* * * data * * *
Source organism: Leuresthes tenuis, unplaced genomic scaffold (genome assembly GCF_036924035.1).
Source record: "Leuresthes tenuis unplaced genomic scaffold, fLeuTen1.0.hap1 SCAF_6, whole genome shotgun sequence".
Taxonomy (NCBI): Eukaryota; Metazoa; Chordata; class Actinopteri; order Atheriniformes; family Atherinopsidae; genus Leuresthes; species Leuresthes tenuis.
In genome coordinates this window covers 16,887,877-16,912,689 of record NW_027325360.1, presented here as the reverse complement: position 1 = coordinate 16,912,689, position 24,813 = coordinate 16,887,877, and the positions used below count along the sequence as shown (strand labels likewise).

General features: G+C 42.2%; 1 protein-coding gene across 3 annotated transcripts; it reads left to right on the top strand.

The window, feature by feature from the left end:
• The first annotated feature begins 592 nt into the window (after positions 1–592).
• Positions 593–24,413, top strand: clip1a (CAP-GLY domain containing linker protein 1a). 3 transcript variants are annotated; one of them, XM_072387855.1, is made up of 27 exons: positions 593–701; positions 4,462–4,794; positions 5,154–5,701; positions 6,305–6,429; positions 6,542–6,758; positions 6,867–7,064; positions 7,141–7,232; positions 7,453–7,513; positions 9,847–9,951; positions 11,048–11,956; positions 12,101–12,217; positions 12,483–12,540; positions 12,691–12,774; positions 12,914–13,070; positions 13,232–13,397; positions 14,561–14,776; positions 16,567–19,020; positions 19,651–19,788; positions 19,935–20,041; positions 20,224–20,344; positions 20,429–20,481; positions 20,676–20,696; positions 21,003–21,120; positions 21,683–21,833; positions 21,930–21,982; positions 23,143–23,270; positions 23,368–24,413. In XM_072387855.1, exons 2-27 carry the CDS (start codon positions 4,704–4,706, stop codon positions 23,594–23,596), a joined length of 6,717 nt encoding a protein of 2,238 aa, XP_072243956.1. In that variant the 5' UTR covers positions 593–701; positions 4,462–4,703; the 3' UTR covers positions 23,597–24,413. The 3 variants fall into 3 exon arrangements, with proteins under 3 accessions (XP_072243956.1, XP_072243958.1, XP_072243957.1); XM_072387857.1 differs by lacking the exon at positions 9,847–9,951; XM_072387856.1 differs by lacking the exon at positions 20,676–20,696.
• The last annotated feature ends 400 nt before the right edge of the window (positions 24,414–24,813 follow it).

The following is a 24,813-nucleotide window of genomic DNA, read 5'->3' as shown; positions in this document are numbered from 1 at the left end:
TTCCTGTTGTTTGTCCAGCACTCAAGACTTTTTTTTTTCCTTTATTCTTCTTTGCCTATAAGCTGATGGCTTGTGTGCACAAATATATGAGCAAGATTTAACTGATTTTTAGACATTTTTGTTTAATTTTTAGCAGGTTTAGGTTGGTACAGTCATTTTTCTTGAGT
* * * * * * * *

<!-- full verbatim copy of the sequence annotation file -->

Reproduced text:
Source organism: Leuresthes tenuis, unplaced genomic scaffold (genome assembly GCF_036924035.1).
Source record: "Leuresthes tenuis unplaced genomic scaffold, fLeuTen1.0.hap1 SCAF_6, whole genome shotgun sequence".
Taxonomy (NCBI): Eukaryota; Metazoa; Chordata; class Actinopteri; order Atheriniformes; family Atherinopsidae; genus Leuresthes; species Leuresthes tenuis.
In genome coordinates this window covers 16,887,877-16,912,689 of record NW_027325360.1, presented here as the reverse complement: position 1 = coordinate 16,912,689, position 24,813 = coordinate 16,887,877, and the positions used below count along the sequence as shown (strand labels likewise).

General features: G+C 42.2%; 1 protein-coding gene across 3 annotated transcripts; it reads left to right on the top strand.

The window, feature by feature from the left end:
• The first annotated feature begins 592 nt into the window (after positions 1–592).
• Positions 593–24,413, top strand: clip1a (CAP-GLY domain containing linker protein 1a). 3 transcript variants are annotated; one of them, XM_072387855.1, is made up of 27 exons: positions 593–701; positions 4,462–4,794; positions 5,154–5,701; positions 6,305–6,429; positions 6,542–6,758; positions 6,867–7,064; positions 7,141–7,232; positions 7,453–7,513; positions 9,847–9,951; positions 11,048–11,956; positions 12,101–12,217; positions 12,483–12,540; positions 12,691–12,774; positions 12,914–13,070; positions 13,232–13,397; positions 14,561–14,776; positions 16,567–19,020; positions 19,651–19,788; positions 19,935–20,041; positions 20,224–20,344; positions 20,429–20,481; positions 20,676–20,696; positions 21,003–21,120; positions 21,683–21,833; positions 21,930–21,982; positions 23,143–23,270; positions 23,368–24,413. In XM_072387855.1, exons 2-27 carry the CDS (start codon positions 4,704–4,706, stop codon positions 23,594–23,596), a joined length of 6,717 nt encoding a protein of 2,238 aa, XP_072243956.1. In that variant the 5' UTR covers positions 593–701; positions 4,462–4,703; the 3' UTR covers positions 23,597–24,413. The 3 variants fall into 3 exon arrangements, with proteins under 3 accessions (XP_072243956.1, XP_072243958.1, XP_072243957.1); XM_072387857.1 differs by lacking the exon at positions 9,847–9,951; XM_072387856.1 differs by lacking the exon at positions 20,676–20,696.
• The last annotated feature ends 400 nt before the right edge of the window (positions 24,414–24,813 follow it).

The following is a 24,813-nucleotide window of genomic DNA, read 5'->3' as shown; positions in this document are numbered from 1 at the left end:
TTCCTGTTGTTTGTCCAGCACTCAAGACTTTTTTTTTTCCTTTATTCTTCTTTGCCTATAAGCTGATGGCTTGTGTGCACAAATATATGAGCAAGATTTAACTGATTTTTAGACATTTTTGTTTAATTTTTAGCAGGTTTAGGTTGGTACAGTCATTTTTCTTGAGT